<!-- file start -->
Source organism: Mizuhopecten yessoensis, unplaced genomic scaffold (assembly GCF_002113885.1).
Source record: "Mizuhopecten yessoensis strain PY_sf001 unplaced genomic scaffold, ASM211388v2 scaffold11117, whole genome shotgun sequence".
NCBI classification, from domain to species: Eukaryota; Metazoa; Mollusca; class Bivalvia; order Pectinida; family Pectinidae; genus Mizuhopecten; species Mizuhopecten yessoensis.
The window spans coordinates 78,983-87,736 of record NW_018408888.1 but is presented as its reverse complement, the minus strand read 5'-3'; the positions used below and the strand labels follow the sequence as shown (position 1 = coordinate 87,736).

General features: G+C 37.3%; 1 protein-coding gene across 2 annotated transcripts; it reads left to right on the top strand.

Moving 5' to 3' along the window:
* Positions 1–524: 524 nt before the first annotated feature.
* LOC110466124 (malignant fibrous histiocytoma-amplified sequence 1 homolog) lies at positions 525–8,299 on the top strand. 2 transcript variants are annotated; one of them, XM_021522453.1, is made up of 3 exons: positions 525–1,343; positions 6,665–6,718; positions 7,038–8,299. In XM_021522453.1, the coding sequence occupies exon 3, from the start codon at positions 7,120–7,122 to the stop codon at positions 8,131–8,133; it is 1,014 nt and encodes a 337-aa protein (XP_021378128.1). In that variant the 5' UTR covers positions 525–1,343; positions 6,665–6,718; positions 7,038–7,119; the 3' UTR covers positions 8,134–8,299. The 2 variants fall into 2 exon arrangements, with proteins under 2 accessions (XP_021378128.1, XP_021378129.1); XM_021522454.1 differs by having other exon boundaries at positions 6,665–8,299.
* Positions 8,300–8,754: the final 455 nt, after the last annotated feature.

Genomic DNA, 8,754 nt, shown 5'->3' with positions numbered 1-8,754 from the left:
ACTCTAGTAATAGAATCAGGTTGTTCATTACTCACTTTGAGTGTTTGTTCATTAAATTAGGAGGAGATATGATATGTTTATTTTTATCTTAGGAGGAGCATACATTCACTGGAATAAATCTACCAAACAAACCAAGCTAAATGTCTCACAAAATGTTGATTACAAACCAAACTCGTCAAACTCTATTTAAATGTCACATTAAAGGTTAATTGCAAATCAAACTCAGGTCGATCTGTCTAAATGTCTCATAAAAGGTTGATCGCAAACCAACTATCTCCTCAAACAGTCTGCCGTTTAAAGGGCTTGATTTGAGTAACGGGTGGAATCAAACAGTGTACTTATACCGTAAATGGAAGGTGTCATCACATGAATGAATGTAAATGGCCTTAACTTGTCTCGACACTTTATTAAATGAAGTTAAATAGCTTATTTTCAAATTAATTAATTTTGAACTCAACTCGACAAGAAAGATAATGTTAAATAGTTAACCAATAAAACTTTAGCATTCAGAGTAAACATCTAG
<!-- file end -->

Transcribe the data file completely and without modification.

Source organism: Mizuhopecten yessoensis, unplaced genomic scaffold (assembly GCF_002113885.1).
Source record: "Mizuhopecten yessoensis strain PY_sf001 unplaced genomic scaffold, ASM211388v2 scaffold11117, whole genome shotgun sequence".
NCBI classification, from domain to species: Eukaryota; Metazoa; Mollusca; class Bivalvia; order Pectinida; family Pectinidae; genus Mizuhopecten; species Mizuhopecten yessoensis.
The window spans coordinates 78,983-87,736 of record NW_018408888.1 but is presented as its reverse complement, the minus strand read 5'-3'; the positions used below and the strand labels follow the sequence as shown (position 1 = coordinate 87,736).

General features: G+C 37.3%; 1 protein-coding gene across 2 annotated transcripts; it reads left to right on the top strand.

Moving 5' to 3' along the window:
* Positions 1–524: 524 nt before the first annotated feature.
* LOC110466124 (malignant fibrous histiocytoma-amplified sequence 1 homolog) lies at positions 525–8,299 on the top strand. 2 transcript variants are annotated; one of them, XM_021522453.1, is made up of 3 exons: positions 525–1,343; positions 6,665–6,718; positions 7,038–8,299. In XM_021522453.1, the coding sequence occupies exon 3, from the start codon at positions 7,120–7,122 to the stop codon at positions 8,131–8,133; it is 1,014 nt and encodes a 337-aa protein (XP_021378128.1). In that variant the 5' UTR covers positions 525–1,343; positions 6,665–6,718; positions 7,038–7,119; the 3' UTR covers positions 8,134–8,299. The 2 variants fall into 2 exon arrangements, with proteins under 2 accessions (XP_021378128.1, XP_021378129.1); XM_021522454.1 differs by having other exon boundaries at positions 6,665–8,299.
* Positions 8,300–8,754: the final 455 nt, after the last annotated feature.

Genomic DNA, 8,754 nt, shown 5'->3' with positions numbered 1-8,754 from the left:
ACTCTAGTAATAGAATCAGGTTGTTCATTACTCACTTTGAGTGTTTGTTCATTAAATTAGGAGGAGATATGATATGTTTATTTTTATCTTAGGAGGAGCATACATTCACTGGAATAAATCTACCAAACAAACCAAGCTAAATGTCTCACAAAATGTTGATTACAAACCAAACTCGTCAAACTCTATTTAAATGTCACATTAAAGGTTAATTGCAAATCAAACTCAGGTCGATCTGTCTAAATGTCTCATAAAAGGTTGATCGCAAACCAACTATCTCCTCAAACAGTCTGCCGTTTAAAGGGCTTGATTTGAGTAACGGGTGGAATCAAACAGTGTACTTATACCGTAAATGGAAGGTGTCATCACATGAATGAATGTAAATGGCCTTAACTTGTCTCGACACTTTATTAAATGAAGTTAAATAGCTTATTTTCAAATTAATTAATTTTGAACTCAACTCGACAAGAAAGATAATGTTAAATAGTTAACCAATAAAACTTTAGCATTCAGAGTAAACATCTAG